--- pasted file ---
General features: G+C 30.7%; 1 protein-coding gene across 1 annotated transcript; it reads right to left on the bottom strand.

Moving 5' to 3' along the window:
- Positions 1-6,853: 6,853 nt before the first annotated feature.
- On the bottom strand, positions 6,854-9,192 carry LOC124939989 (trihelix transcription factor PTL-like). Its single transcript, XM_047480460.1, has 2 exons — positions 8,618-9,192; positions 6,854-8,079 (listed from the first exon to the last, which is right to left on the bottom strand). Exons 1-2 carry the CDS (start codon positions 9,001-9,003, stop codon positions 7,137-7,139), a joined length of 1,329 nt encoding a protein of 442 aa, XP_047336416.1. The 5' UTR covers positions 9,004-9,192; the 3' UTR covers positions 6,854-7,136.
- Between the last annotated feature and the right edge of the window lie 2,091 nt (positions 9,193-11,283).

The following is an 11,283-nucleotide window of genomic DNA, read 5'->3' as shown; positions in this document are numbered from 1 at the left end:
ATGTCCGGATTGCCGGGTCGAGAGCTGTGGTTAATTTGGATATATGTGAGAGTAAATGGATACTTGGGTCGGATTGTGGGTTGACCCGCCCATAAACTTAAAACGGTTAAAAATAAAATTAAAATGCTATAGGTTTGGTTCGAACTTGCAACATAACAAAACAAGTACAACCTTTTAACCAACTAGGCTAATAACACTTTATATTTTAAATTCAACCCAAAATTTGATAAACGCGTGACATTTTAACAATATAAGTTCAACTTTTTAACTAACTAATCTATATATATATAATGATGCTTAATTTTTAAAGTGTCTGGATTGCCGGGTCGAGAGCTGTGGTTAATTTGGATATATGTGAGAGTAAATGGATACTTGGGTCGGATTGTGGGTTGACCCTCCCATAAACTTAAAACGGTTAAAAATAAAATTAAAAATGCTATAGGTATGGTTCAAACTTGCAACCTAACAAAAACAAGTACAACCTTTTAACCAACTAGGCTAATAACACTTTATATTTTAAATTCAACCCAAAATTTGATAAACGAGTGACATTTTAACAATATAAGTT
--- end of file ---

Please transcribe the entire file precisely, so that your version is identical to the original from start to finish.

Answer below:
General features: G+C 30.7%; 1 protein-coding gene across 1 annotated transcript; it reads right to left on the bottom strand.

Moving 5' to 3' along the window:
- Positions 1-6,853: 6,853 nt before the first annotated feature.
- On the bottom strand, positions 6,854-9,192 carry LOC124939989 (trihelix transcription factor PTL-like). Its single transcript, XM_047480460.1, has 2 exons — positions 8,618-9,192; positions 6,854-8,079 (listed from the first exon to the last, which is right to left on the bottom strand). Exons 1-2 carry the CDS (start codon positions 9,001-9,003, stop codon positions 7,137-7,139), a joined length of 1,329 nt encoding a protein of 442 aa, XP_047336416.1. The 5' UTR covers positions 9,004-9,192; the 3' UTR covers positions 6,854-7,136.
- Between the last annotated feature and the right edge of the window lie 2,091 nt (positions 9,193-11,283).

The following is an 11,283-nucleotide window of genomic DNA, read 5'->3' as shown; positions in this document are numbered from 1 at the left end:
ATGTCCGGATTGCCGGGTCGAGAGCTGTGGTTAATTTGGATATATGTGAGAGTAAATGGATACTTGGGTCGGATTGTGGGTTGACCCGCCCATAAACTTAAAACGGTTAAAAATAAAATTAAAATGCTATAGGTTTGGTTCGAACTTGCAACATAACAAAACAAGTACAACCTTTTAACCAACTAGGCTAATAACACTTTATATTTTAAATTCAACCCAAAATTTGATAAACGCGTGACATTTTAACAATATAAGTTCAACTTTTTAACTAACTAATCTATATATATATAATGATGCTTAATTTTTAAAGTGTCTGGATTGCCGGGTCGAGAGCTGTGGTTAATTTGGATATATGTGAGAGTAAATGGATACTTGGGTCGGATTGTGGGTTGACCCTCCCATAAACTTAAAACGGTTAAAAATAAAATTAAAAATGCTATAGGTATGGTTCAAACTTGCAACCTAACAAAAACAAGTACAACCTTTTAACCAACTAGGCTAATAACACTTTATATTTTAAATTCAACCCAAAATTTGATAAACGAGTGACATTTTAACAATATAAGTT